Today is Forgiveness Sunday in the Orthodox calendar, the last stop before Lent begins tomorrow. I drove into the city this morning to St. Mary's, my "home" parish where I was introduced to Orthodoxy, to join the congregation in asking each other for forgiveness, beginning our repentance with reconciliation. Here is an excerpt from Alexander Schmemann's Great Lent on the meaning of this Sunday:
Lent is the liberation of our enslavement to sin, from the prison of "this world." And the Gospel lesson of this last Sunday (Matt. 6:14-21) sets the conditions for that liberation. The first one is fasting -- the refusal to accept the desires and urges of our fallen nature as normal, the effort to free ourselves from the dictatorship of flesh and matter over the spirit. . . . The second condition is forgiveness-- "If you forgive men their trespasses, your Heavenly Father will also forgive you." The triumph of sin, the main sign of its rule over the world is division, opposition, separation, hatred. Therefore the first break through this fortress of sin is forgiveness: the return to unity, solidarity, love. To forgive is to put between me and my "enemy" the radiant forgiveness of God Himself. To forgive is to reject the hopeless "dead-ends" of human relations and to refer them to Christ. Forgiveness is truly a "breakthrough" of the Kingdom into this sinful and fallen world.
We begin our fast with an act of reconciliation, a return to unity with those around us. The fast itself teaches us another lesson as we struggle. It should be simple enough; eat this, not that. No real sacrifice, just a demand for a little effort and a modicum of attention to the daily routine. Soon enough, I know, I will start looking for excuses, exceptions, exemptions. Worse still, I will simply forget and have that cheeseburger half eaten before I give a second thought to what I am doing, or why. As the Apostle Paul said in his letter to the Romans, "I do not understand my own actions. For I do not do what I want, but I do the very thing I hate." The fast makes me realize that, not only am I divided from those around me, I am divided within myself, walking about in a kind of daydream constructed of appetite and ingrained habit. Again in the words of the Apostle, "Wretched man that I am! Who will deliver me from this body of death?"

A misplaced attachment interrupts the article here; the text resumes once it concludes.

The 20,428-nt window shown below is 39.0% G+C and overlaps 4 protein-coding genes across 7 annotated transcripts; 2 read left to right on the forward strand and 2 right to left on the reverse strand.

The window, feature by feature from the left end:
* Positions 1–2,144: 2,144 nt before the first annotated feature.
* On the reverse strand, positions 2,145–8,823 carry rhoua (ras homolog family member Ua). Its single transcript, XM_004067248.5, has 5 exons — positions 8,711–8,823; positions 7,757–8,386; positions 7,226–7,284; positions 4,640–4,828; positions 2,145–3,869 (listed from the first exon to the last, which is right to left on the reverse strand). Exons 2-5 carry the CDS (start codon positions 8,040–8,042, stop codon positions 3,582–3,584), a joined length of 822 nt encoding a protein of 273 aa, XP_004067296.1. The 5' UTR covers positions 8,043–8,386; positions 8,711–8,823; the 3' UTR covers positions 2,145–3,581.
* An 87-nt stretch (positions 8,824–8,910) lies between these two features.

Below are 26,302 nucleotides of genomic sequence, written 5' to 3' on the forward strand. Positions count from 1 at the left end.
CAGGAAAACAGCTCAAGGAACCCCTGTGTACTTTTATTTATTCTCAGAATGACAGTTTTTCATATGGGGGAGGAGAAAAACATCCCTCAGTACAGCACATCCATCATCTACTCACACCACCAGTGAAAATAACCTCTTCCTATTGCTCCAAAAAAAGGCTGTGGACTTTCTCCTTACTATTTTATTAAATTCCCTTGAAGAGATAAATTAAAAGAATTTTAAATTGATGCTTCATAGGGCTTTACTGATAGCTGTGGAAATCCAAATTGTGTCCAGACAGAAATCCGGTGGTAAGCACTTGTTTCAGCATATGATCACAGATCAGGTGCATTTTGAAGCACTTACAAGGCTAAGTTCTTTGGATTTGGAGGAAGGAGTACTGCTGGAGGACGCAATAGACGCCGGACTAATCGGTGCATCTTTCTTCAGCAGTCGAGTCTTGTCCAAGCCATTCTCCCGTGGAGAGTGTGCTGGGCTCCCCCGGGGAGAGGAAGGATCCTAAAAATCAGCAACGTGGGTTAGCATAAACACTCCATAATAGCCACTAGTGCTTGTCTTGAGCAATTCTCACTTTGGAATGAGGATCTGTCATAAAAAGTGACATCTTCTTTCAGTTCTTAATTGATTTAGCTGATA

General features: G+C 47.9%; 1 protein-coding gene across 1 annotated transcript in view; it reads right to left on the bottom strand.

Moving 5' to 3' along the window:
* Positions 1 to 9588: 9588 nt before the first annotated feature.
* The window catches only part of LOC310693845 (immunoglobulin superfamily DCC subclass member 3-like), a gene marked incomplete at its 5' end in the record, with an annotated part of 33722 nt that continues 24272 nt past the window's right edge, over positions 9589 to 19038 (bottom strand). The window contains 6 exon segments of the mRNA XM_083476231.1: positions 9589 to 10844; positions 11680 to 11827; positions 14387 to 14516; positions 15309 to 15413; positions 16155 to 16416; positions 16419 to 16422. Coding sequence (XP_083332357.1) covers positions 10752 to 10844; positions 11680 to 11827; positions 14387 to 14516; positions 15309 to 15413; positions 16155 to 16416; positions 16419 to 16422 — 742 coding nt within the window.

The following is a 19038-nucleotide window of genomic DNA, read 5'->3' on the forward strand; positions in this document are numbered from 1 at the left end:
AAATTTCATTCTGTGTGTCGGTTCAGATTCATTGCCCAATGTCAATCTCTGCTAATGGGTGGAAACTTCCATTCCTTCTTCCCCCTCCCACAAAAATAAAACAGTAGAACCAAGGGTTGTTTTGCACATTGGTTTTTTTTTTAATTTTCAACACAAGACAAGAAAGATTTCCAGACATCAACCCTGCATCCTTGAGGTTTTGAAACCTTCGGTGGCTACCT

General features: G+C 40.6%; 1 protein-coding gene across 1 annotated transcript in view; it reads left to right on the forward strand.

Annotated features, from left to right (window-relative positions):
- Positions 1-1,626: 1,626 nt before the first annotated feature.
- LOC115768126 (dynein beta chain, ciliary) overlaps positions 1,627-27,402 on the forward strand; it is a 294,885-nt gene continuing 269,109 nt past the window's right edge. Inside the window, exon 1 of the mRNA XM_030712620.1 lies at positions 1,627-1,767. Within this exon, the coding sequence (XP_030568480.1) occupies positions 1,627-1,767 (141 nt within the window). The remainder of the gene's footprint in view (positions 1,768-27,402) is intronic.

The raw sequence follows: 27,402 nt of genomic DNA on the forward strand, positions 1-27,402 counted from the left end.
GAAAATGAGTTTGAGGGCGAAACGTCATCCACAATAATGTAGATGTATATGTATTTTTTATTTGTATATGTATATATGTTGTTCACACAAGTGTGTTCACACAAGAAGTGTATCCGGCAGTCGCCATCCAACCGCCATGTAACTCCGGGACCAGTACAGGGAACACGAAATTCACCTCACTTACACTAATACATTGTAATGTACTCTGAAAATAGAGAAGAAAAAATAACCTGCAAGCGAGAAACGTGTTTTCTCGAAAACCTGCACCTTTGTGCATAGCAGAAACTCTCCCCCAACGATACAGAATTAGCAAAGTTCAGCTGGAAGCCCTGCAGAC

So, is Lent simply an annual run into the brick wall of your own failures and finitude, a reminder that one is, in fact, a sinner? No, or, if there is some truth there, it is only a half truth. The final word of Lent is spoken not in Lent itself, but just after midnight as Holy Saturday turns into Easter Sunday. Who will deliver me from this body of death? The answer comes as we sing triumphantly, "Christ is risen from the dead, trampling down death by death, and upon those in the tombs bestowing life." Despite all appearances, there are no "dead-ends" in ourselves, our lives, our relationships. At any moment the Kingdom is poised to break in and our Lenten disciplines teach us to wait with hope, and with great expectations.